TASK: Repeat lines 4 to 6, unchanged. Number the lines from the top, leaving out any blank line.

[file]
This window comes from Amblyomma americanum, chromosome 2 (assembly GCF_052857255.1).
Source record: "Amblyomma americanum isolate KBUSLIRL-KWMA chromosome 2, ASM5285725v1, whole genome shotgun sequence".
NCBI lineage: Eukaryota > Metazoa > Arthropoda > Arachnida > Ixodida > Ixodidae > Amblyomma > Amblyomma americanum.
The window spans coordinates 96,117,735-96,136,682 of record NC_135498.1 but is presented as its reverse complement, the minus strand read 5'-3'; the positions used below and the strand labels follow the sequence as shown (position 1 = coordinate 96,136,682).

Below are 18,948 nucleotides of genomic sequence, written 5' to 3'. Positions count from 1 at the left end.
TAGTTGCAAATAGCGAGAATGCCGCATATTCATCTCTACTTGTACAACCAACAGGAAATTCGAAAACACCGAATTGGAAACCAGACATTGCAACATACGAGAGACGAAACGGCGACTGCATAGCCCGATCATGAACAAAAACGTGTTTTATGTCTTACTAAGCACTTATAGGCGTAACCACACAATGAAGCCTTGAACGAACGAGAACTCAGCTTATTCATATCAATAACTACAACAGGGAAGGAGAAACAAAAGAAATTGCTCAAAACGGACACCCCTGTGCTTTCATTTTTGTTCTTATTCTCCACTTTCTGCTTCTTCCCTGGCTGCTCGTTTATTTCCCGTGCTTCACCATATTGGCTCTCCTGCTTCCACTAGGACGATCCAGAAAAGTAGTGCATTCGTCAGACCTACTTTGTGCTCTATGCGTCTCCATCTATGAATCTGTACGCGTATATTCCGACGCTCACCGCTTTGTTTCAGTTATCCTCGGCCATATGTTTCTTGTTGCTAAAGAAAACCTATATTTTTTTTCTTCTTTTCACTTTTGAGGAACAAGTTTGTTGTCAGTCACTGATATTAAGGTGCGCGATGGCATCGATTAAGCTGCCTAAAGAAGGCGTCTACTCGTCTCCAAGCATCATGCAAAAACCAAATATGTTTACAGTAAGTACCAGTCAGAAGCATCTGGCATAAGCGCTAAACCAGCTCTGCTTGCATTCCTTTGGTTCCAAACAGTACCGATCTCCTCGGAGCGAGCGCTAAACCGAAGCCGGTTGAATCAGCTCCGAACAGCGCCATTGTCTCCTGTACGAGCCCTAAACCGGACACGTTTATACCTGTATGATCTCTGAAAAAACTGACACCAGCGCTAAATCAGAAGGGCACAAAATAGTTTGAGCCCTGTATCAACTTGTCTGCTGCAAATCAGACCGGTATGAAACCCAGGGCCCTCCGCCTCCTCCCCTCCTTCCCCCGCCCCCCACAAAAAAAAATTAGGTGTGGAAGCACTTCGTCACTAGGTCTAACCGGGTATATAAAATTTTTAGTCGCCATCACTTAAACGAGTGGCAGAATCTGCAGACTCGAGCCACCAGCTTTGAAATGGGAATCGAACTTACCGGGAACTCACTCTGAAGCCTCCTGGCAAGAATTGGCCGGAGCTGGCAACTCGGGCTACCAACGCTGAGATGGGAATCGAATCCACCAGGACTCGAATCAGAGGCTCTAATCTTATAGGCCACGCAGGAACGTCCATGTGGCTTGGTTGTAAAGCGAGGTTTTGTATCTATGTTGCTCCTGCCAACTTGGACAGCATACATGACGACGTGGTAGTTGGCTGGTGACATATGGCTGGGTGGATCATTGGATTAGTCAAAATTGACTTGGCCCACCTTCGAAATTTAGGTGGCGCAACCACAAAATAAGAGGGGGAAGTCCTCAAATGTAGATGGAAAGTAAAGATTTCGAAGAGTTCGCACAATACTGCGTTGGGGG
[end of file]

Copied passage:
The window spans coordinates 96,117,735-96,136,682 of record NC_135498.1 but is presented as its reverse complement, the minus strand read 5'-3'; the positions used below and the strand labels follow the sequence as shown (position 1 = coordinate 96,136,682).

Below are 18,948 nucleotides of genomic sequence, written 5' to 3'. Positions count from 1 at the left end.
TAGTTGCAAATAGCGAGAATGCCGCATATTCATCTCTACTTGTACAACCAACAGGAAATTCGAAAACACCGAATTGGAAACCAGACATTGCAACATACGAGAGACGAAACGGCGACTGCATAGCCCGATCATGAACAAAAACGTGTTTTATGTCTTACTAAGCACTTATAGGCGTAACCACACAATGAAGCCTTGAACGAACGAGAACTCAGCTTATTCATATCAATAACTACAACAGGGAAGGAGAAACAAAAGAAATTGCTCAAAACGGACACCCCTGTGCTTTCATTTTTGTTCTTATTCTCCACTTTCTGCTTCTTCCCTGGCTGCTCGTTTATTTCCCGTGCTTCACCATATTGGCTCTCCTGCTTCCACTAGGACGATCCAGAAAAGTAGTGCATTCGTCAGACCTACTTTGTGCTCTATGCGTCTCCATCTATGAATCTGTACGCGTATATTCCGACGCTCACCGCTTTGTTTCAGTTATCCTCGGCCATATGTTTCTTGTTGCTAAAGAAAACCTATATTTTTTTTCTTCTTTTCACTTTTGAGGAACAAGTTTGTTGTCAGTCACTGATATTAAGGTGCGCGATGGCATCGATTAAGCTGCCTAAAGAAGGCGTCTACTCGTCTCCAAGCATCATGCAAAAACCAAATATGTTTACAGTAAGTACCAGTCAGAAGCATCTGGCATAAGCGCTAAACCAGCTCTGCTTGCATTCCTTTGGTTCCAAACAGTACCGATCTCCTCGGAGCGAGCGCTAAACCGAAGCCGGTTGAATCAGCTCCGAACAGCGCCATTGTCTCCTGTACGAGCCCTAAACCGGACACGTTTATACCTGTATGATCTCTGAAAAAACTGACACCAGCGCTAAATCAGAAGGGCACAAAATAGTTTGAGCCCTGTATCAACTTGTCTGCTGCAAATCAGACCGGTATGAAACCCAGGGCCCTCCGCCTCCTCCCCTCCTTCCCCCGCCCCCCACAAAAAAAAATTAGGTGTGGAAGCACTTCGTCACTAGGTCTAACCGGGTATATAAAATTTTTAGTCGCCATCACTTAAACGAGTGGCAGAATCTGCAGACTCGAGCCACCAGCTTTGAAATGGGAATCGAACTTACCGGGAACTCACTCTGAAGCCTCCTGGCAAGAATTGGCCGGAGCTGGCAACTCGGGCTACCAACGCTGAGATGGGAATCGAATCCACCAGGACTCGAATCAGAGGCTCTAATCTTATAGGCCACGCAGGAACGTCCATGTGGCTTGGTTGTAAAGCGAGGTTTTGTATCTATGTTGCTCCTGCCAACTTGGACAGCATACATGACGACGTGGTAGTTGGCTGGTGACATATGGCTGGGTGGATCATTGGATTAGTCAAAATTGACTTGGCCCACCTTCGAAATTTAGGTGGCGCAACCACAAAATAAGAGGGGGAAGTCCTCAAATGTAGATGGAAAGTAAAGATTTCGAAGAGTTCGCACAATACTGCGTTGGGGG